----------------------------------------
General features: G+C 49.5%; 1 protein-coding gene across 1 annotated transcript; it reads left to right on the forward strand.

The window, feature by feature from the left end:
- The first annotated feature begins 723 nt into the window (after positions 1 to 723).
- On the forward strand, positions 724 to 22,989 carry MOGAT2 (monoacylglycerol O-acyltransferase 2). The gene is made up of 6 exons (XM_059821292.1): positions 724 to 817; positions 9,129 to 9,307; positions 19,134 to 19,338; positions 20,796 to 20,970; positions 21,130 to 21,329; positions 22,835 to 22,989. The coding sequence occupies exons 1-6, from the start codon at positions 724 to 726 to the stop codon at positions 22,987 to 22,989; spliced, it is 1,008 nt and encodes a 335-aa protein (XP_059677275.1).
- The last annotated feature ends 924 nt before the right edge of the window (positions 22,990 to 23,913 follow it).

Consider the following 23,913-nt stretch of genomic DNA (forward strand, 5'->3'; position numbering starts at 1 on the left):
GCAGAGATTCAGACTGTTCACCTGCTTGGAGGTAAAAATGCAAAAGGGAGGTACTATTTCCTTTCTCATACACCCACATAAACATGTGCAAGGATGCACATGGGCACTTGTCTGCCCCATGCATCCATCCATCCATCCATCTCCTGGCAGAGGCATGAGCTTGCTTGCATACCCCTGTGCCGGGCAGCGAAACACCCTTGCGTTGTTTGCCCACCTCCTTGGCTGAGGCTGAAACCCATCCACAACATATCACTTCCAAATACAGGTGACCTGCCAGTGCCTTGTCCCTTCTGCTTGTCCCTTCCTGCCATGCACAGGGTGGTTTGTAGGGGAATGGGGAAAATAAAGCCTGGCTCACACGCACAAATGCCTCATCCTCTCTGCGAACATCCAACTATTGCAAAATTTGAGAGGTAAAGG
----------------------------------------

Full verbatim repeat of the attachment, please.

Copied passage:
General features: G+C 49.5%; 1 protein-coding gene across 1 annotated transcript; it reads left to right on the forward strand.

The window, feature by feature from the left end:
- The first annotated feature begins 723 nt into the window (after positions 1 to 723).
- On the forward strand, positions 724 to 22,989 carry MOGAT2 (monoacylglycerol O-acyltransferase 2). The gene is made up of 6 exons (XM_059821292.1): positions 724 to 817; positions 9,129 to 9,307; positions 19,134 to 19,338; positions 20,796 to 20,970; positions 21,130 to 21,329; positions 22,835 to 22,989. The coding sequence occupies exons 1-6, from the start codon at positions 724 to 726 to the stop codon at positions 22,987 to 22,989; spliced, it is 1,008 nt and encodes a 335-aa protein (XP_059677275.1).
- The last annotated feature ends 924 nt before the right edge of the window (positions 22,990 to 23,913 follow it).

Consider the following 23,913-nt stretch of genomic DNA (forward strand, 5'->3'; position numbering starts at 1 on the left):
GCAGAGATTCAGACTGTTCACCTGCTTGGAGGTAAAAATGCAAAAGGGAGGTACTATTTCCTTTCTCATACACCCACATAAACATGTGCAAGGATGCACATGGGCACTTGTCTGCCCCATGCATCCATCCATCCATCCATCTCCTGGCAGAGGCATGAGCTTGCTTGCATACCCCTGTGCCGGGCAGCGAAACACCCTTGCGTTGTTTGCCCACCTCCTTGGCTGAGGCTGAAACCCATCCACAACATATCACTTCCAAATACAGGTGACCTGCCAGTGCCTTGTCCCTTCTGCTTGTCCCTTCCTGCCATGCACAGGGTGGTTTGTAGGGGAATGGGGAAAATAAAGCCTGGCTCACACGCACAAATGCCTCATCCTCTCTGCGAACATCCAACTATTGCAAAATTTGAGAGGTAAAGG